Dictionary of Virginia Biography

Marie Leahey

Marie Leahey (21 October 1869–30 November 1951), civic activist, was born in Richmond, Virginia, and was the daughter of Thomas Leahey and his first wife, Mary Ryan Leahey. The record of her birth gives her name as Mary Alice Leahey, and adjacent to her typed name on her death certificate is the name Mary handwritten in parentheses. Her father, a stonecutter, was born in Ireland, and her mother was born in Canada. After her mother died when Leahey was about seven, her father remarried and had several more children. Leahey never married and had no children.

As a young woman, she began teaching music and elocution at various private schools in the city, and later she also offered private lessons in dramatic art and public speaking. Throughout her life she gave public readings, music recitals, and performances around Richmond, and about 1905 Leahey spent time performing in New York City. She also directed numerous plays, operettas, and other entertainments with local theater groups, and in the 1920s helped establish a community theater in Richmond. She was a drama consultant for the city's Community Recreation Center and wrote and directed the nativity play, which was annually produced at Capitol Square from 1924 until World War II and afterwards at the World War I memorial Carillon in Byrd Park, a larger space.

Leahey was an early advocate for woman suffrage and a founding member of the Equal Suffrage League of Virginia in November 1909. This group of activists, many of whom were from Richmond, worked to educate citizens and legislators, win their support for woman suffrage, and recruit women and men to the cause. A member of the board of directors, Leahey traveled throughout the state, organized chapters, and used her public speaking training to campaign on behalf of votes for women. She admonished members not to neglect rural areas of the state and believed that "a spiritual appeal" would reach opponents of woman suffrage and those who were "indifferent." She served on the membership committee, helped out in the headquarters office when necessary, and attended the league's state conventions. Leahey was also a board member of the Equal Suffrage League of Richmond, chaired its welfare committee, and in February 1914 participated in its performance of How the Vote Was Won.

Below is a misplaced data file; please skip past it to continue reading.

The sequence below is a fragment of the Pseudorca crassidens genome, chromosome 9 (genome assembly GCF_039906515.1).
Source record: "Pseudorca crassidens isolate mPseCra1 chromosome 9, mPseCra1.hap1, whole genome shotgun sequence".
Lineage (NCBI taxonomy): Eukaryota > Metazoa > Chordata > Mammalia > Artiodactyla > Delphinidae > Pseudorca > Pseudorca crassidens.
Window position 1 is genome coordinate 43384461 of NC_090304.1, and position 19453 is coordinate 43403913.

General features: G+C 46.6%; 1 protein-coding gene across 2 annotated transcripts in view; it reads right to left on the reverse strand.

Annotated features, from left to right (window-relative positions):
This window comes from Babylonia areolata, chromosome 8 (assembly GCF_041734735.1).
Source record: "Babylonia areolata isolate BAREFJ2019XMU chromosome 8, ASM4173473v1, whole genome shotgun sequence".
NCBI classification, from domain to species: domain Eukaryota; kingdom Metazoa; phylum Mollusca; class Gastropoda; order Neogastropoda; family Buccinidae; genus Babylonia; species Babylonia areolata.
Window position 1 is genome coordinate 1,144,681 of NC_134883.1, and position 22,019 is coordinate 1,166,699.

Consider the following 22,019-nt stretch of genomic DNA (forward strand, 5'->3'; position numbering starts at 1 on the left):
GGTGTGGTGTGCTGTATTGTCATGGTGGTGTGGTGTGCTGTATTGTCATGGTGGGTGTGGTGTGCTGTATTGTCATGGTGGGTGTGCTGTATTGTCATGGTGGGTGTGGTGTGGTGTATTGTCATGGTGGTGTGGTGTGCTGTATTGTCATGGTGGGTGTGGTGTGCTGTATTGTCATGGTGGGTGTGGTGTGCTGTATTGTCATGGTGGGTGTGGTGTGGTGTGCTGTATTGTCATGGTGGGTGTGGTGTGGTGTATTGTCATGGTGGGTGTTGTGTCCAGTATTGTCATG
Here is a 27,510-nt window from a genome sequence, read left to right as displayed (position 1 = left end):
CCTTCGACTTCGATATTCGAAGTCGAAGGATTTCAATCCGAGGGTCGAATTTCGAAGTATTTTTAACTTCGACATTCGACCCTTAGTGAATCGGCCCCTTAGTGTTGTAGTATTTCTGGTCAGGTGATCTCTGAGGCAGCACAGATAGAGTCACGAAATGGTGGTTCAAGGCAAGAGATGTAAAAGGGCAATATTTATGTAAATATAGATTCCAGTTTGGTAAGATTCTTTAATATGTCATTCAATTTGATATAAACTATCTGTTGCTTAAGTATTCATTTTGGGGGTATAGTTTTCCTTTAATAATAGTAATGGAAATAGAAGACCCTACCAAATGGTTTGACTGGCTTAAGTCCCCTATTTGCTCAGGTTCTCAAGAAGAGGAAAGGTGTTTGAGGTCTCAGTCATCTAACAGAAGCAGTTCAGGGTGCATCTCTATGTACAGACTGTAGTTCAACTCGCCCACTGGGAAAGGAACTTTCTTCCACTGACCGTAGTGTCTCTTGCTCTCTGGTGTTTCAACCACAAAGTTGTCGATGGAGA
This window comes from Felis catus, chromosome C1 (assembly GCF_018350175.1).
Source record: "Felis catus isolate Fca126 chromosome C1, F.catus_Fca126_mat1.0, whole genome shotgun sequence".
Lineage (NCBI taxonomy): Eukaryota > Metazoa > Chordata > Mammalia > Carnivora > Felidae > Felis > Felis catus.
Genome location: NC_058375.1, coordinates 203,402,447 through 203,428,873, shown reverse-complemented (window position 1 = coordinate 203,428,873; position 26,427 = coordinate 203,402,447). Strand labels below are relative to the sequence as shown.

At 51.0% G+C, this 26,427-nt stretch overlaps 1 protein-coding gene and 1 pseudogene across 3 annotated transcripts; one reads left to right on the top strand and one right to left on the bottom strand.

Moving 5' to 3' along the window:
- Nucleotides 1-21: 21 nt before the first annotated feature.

After ratification of the Nineteenth Amendment in 1920, Leahey and other league members continued their political activism, and she became a charter member of the Virginia League of Women Voters. She was a ward officer and helped register new female voters and get them to the polls. In the autumn of 1920, she was a member of the organizational committee for the Richmond League of Women Voters and helped draft its constitution and program of work. Leahey was vice chair and later chair of the state league's Social Hygiene Committee, which was a program of the National League of Women Voters to focus on public health issues with its primary emphasis on abolishing prostitution, controlling sexually transmitted diseases, providing sex education, and establishing protective measures to help young people.

A woman of faith, Leahey devoted her life to teaching and being an advocate for social reform issues affecting women and children. She was a member of Saint Benedict's Catholic Church in Richmond and was a leader in local religious, educational, and charitable work. Leahey served on the board of the Bureau of Catholic Charities and was president of the Society of Saint Vincent de Paul of Richmond. She was a founding member of Richmond's Social Service Federation, which focused on the needs of children. Leahey was a charter member of the Woman's Democratic Club of Richmond, served on the executive committee of the city's Democratic Committee, and lobbied for legislation benefitting woman and children. In 1912 she was one of several women from the Social Service Federation who petitioned the city for a police woman at one of the city's police stations. Early in the 1920s she sat on the board of the Tabb Memorial Free Library for Children, named for a priest and in 1922 and 1923 housed in the State Library Building on Capitol Square until incorporated into the new Richmond Public Library.

Marie Leahey died of a cerebral thrombosis on 30 November 1951 at her Richmond home and was buried in Mount Calvary Cemetery in the city. An editorial tribute in the Catholic Virginian noted that "Miss Leahey seldom followed in the paths of others; she blazed the trail."

Sources Consulted:
Birth date and name Mary Alice Leahey in Birth Register, Richmond City, Bureau of Vital Statistics (BVS), Commonwealth of Virginia Department of Health, Record Group 36, Library of Virginia (LVA); civic activity documented in Richmond newspapers, 1900s–1930s, including Richmond Times-Dispatch, 15 Jan. 1915 (first quotation) and 12 Jan. 1926 (portrait); suffrage activity documented in the Equal Suffrage League of Virginia Records, Accession 22002, LVA, and in the Adèle Goodman Clark Papers, James Branch Cabell Library, Virginia Commonwealth University, Richmond; Death Certificate (with surname misspelled Leahy and given name Mary added), Richmond City, BVS; obituary in Richmond News Leader, 30 Nov. 1951; obituary and editorial tribute in Catholic Virginian, 7 Dec. 1951(second quotation); paid death notice with surname Leahy in Richmond Times-Dispatch, 1 Dec. 1951.

Image courtesy of Virginia Historical Society.

Written for the Dictionary of Virginia Biography by Frances S. Pollard.

How to cite this page:
Frances S. Pollard, "Marie Leahey (1869–1951)," Dictionary of Virginia Biography, Library of Virginia (1998– ), published 2019 (http://www.lva.virginia.gov/public/dvb/bio.asp?b=Leahey_Marie, accessed [today's date]).

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